Tzu-Wei has spent time with the Red Sox in both 2017 and 2018. The 2019 season is his last with minor-league options. Associated Press/Charles Krupa

11. Tzu-Wei Lin (4), Utility

Lin came from nowhere in 2017 to prove he could be a dependable utility player while batting .268 in 25 games. In 2018 he hit .246 in 37 games, while manning second and third base, and center field. He’s also solid at shortstop. This next season will be Lin’s last with minor league options. He could be a major league keeper by 2020.

12. Alex Scherff (12), 20, RHP

In 2017, Scherff was pitching in high school. In 2018, Scherff skipped the rookie leagues and was challenged with an assignment to low Class A Greenville. He struggled at first and seemed to settle down before a rib muscle strain shelved him for two months. He returned for four starts (1.50 ERA) and looked even better.

13. C.J. Chatham (NR), 23, SS

After an injury-plagued 2017, Chatham had a breakout year in Class A (.314/.738) and will be the Sea Dogs’ starting shortstop next year. A second-round draft pick in 2016, his performance in Double-A will tell a lot.

14. Durbin Feltman (NR), 21, RHP

Considered the most major league-ready player in the 2018 draft, the Red Sox took him in the third round, but didn’t rush him despite his dominance (36 strikeouts/five walks in 23 innings). Portland’s closer in 2019.

15. Denyi Reyes (NR), 22, RHP

Even though he dominated in Greenville (1.89 ERA, 122 strikeouts), the Red Sox didn’t promote him until August. Now on the 40-man roster, Reyes will see Portland soon in 2019.

Josh Ockimey hit 20 home runs in 117 games with the Sea Dogs and the Pawtucket Red Sox last season. Staff photo by Derek Davis

16. Josh Ockimey (21), 23, 1B

There were times when Ockimey seemed on the fast track but he needs consistency. Powerful (20 homers in 117 games in Portland/Pawtucket), Ockimey was also streaky. He struggled in the Arizona Fall League (.172, one home run).

17. Chandler Shephard (16), 26, RHP

The Red Sox made an intriguing move, putting Shepherd in the Pawtucket rotation in his first year on the 40-man roster, He had ups and downs (3.89 ERA), and could develop into a reliable call-up next year.

18. Matthew Gorst (NR), 24, RHP

A 12th-round draft pick in 2016, Gorst took off this year with a dominant cut fastball. He reached Pawtucket after a 1.59 ERA in Salem and 0.00 in Portland (20 innings).

19. Antoni Flores (NR), 18, SS

Flores is high on nearly everyone’s rankings because of his defense and offensive potential. He received a $1.4 million signing bonus but turned 18 only last month.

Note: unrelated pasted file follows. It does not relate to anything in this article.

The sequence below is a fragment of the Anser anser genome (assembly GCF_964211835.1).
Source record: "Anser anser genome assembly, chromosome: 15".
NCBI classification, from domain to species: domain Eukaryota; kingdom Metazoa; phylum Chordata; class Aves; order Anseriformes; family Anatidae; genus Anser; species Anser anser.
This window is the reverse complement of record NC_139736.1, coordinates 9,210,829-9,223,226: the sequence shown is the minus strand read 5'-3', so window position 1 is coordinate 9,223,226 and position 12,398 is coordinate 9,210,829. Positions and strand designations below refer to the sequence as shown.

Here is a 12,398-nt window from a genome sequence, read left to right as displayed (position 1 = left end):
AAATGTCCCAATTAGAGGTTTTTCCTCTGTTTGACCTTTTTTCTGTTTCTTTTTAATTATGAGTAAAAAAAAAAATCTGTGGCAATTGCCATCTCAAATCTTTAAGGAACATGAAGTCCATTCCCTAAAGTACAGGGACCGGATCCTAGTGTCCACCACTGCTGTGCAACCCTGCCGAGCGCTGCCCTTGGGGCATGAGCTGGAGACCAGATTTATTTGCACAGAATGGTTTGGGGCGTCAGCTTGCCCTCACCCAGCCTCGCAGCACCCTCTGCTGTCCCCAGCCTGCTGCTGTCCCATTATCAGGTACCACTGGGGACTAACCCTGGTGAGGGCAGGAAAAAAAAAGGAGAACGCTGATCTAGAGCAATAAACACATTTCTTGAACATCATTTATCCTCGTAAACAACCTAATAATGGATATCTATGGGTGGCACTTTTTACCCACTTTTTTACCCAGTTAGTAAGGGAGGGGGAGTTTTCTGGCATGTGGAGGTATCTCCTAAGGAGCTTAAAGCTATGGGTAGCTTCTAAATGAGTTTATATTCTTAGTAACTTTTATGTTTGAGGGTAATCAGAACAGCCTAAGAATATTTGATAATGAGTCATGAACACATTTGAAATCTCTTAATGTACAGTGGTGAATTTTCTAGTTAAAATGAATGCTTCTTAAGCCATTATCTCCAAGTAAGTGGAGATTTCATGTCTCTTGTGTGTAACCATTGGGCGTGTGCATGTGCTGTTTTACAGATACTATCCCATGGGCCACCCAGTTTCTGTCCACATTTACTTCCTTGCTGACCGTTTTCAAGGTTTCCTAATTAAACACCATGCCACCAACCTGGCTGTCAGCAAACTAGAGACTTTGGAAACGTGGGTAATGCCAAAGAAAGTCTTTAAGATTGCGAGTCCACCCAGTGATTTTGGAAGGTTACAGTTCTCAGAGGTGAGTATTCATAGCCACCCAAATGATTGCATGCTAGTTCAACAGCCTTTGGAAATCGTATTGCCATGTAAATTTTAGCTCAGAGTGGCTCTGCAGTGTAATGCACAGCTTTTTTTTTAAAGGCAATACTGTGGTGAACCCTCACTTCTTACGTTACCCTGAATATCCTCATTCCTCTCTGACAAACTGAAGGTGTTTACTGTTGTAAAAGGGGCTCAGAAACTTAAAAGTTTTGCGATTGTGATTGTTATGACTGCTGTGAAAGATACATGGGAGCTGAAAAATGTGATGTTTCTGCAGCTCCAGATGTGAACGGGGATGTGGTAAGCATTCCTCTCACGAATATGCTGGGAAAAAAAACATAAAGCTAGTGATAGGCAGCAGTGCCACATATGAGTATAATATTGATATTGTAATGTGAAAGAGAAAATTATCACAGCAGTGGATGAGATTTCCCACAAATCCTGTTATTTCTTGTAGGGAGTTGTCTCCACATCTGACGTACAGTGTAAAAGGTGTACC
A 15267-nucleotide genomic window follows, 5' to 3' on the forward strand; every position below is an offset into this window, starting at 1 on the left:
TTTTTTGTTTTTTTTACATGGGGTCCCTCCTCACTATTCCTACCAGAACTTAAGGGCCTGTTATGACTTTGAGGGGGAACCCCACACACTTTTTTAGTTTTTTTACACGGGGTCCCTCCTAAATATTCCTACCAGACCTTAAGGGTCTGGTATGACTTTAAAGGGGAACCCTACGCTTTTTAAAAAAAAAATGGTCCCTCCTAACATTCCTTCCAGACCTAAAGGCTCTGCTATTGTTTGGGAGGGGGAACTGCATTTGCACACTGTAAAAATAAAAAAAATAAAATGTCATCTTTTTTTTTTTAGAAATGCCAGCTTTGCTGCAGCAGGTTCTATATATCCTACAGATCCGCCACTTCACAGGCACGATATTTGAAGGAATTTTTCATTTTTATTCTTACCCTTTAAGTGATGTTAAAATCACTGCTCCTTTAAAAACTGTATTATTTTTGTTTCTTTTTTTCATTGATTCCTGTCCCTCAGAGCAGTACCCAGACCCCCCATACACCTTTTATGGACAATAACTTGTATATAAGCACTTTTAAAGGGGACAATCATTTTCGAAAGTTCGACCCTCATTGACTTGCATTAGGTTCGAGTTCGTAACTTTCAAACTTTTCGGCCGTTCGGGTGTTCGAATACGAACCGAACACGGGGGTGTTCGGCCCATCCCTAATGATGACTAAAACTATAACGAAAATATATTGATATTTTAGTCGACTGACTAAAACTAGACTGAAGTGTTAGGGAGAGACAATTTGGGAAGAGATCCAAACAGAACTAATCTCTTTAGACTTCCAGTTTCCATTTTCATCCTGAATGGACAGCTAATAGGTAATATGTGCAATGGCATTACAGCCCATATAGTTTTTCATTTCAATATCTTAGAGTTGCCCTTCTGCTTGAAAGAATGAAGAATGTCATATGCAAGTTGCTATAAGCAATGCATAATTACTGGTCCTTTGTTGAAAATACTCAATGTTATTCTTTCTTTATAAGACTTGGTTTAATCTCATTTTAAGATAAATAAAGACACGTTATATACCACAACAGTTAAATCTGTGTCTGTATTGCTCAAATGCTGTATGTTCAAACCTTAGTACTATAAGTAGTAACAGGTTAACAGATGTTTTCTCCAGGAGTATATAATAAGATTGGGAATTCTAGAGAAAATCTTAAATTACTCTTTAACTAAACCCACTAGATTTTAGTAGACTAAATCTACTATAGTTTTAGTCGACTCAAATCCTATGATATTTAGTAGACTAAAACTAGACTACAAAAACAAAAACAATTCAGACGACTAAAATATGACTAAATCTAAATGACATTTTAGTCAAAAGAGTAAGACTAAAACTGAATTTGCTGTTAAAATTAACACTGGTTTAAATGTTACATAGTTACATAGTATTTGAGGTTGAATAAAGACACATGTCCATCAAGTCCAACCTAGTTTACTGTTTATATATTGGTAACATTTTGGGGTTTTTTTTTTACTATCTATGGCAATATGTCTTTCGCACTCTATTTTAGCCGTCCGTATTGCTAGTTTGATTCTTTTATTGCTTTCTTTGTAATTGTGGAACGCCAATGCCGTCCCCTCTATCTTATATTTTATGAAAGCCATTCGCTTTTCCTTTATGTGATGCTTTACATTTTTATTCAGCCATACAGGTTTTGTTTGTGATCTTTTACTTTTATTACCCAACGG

Sam Travis signed with the Red Sox after his junior year at Indiana. He had a strong 2015 but has yet to burst onto the scene. Gabe Souza/Staff Photographer

20. Sam Travis (8), 25, 1B/OF

Travis hit .300 in Portland in 2015 and later had some eye-opening spring training games. But it has not translated in the majors (.250/.663 in 52 games) or even Triple-A (.258/.677 last year).

21. Jarren Duran (NR), 22, 2B/OF

A seventh-round draft pick last year, Duran is someone to watch. He batted .357 in 67 games in Lowell and Greenville with great speed (23 stolen bases and 11 triples).

22. Josh Taylor (NR), 25, LHP

Acquired from Arizona in the Deven Marrero deal, Taylor showed stuff in Portland with a fastball and solid curve. His results were up and down. Taylor, put on the 40-man roster, will be in Pawtucket.

23. Marco Hernandez (6), 26, utility

He broke out in Portland in 2015, contributed in the majors for parts of 2016 and 2017, but has been out with injuries the last 11/2 seasons.

Sea Dogs pitcher Austin Maddox kept the Binghamton Rumble Ponies scoreless until the 9th inning when Binghamton scored twice. Staff photo by Ben McCanna

24. Austin Maddox (5), 27, RHP

After a promising major league debut in 2017 (0.52 ERA in 13 games), Maddox was limited to rehab games last year until finally undergoing shoulder surgery. He will likely miss all of 2019.

25. Brandon Howlett (NR), 19, 3B

He could be the sleeper of the 2018 draft. A 21st-round selection out of high school, Howlett hit .307/.930 in the Gulf Coast League and could be challenged in Greenville next year.

26. Matthew Kent (NR), 26, LHP

Watching Kent is watching a chess game on the diamond. He throws seven pitches (counting sidearm deliveries with the fastball and slider) and turned in a 3.58 ERA. He likely returns to Portland next season.

27. Kyle Hart (NR), 25, LHP

Hart’s fastball climbed into the 90’s this year in Portland and he recorded a 3.57 ERA. He would enjoy a run of impressive starts, then throw a clunker. Another year in Portland seems in order.

28. Dedgar Jimenez (20), 22, LHP

Jimenez was the third of the crafty lefties for the Sea Dogs last season. He seemed to cruise in games, then give up the big inning. His ERA was 4.39. Hadlock Field beckons.

29. Roniel Raudes (25), 20, RHP

Still young, Raudes was in his second season with Salem (3.67 ERA in 11 starts) until he was shut down with elbow inflammation in early June.

30. Nick Decker (NR), 19, OF

Boston spent its second pick of the 2018 draft on another high school power hitter. Another high risk/high reward selection.

From last year’s list

One reached the major leagues – Brian Johnson (11).

Three were traded – Jalen Beeks (3), Ty Buttrey (23) and Williams Jerez (26).

Three were waived or released – Ben Taylor (15), Kyle Martin (24) and Jeremy Barfield (29).

Two are free agents – Justin Haley (17) and Aneury Tavarez (27).

Five were dropped from the list – Jake Cosart (18), Danny Mars (19), Cole Brannen (22), Hildemaro Requena (28) and Jake Romanski (30).

Kevin Thomas can be reached at 791-7411 or:

[email protected]

Twitter: @ClearTheBases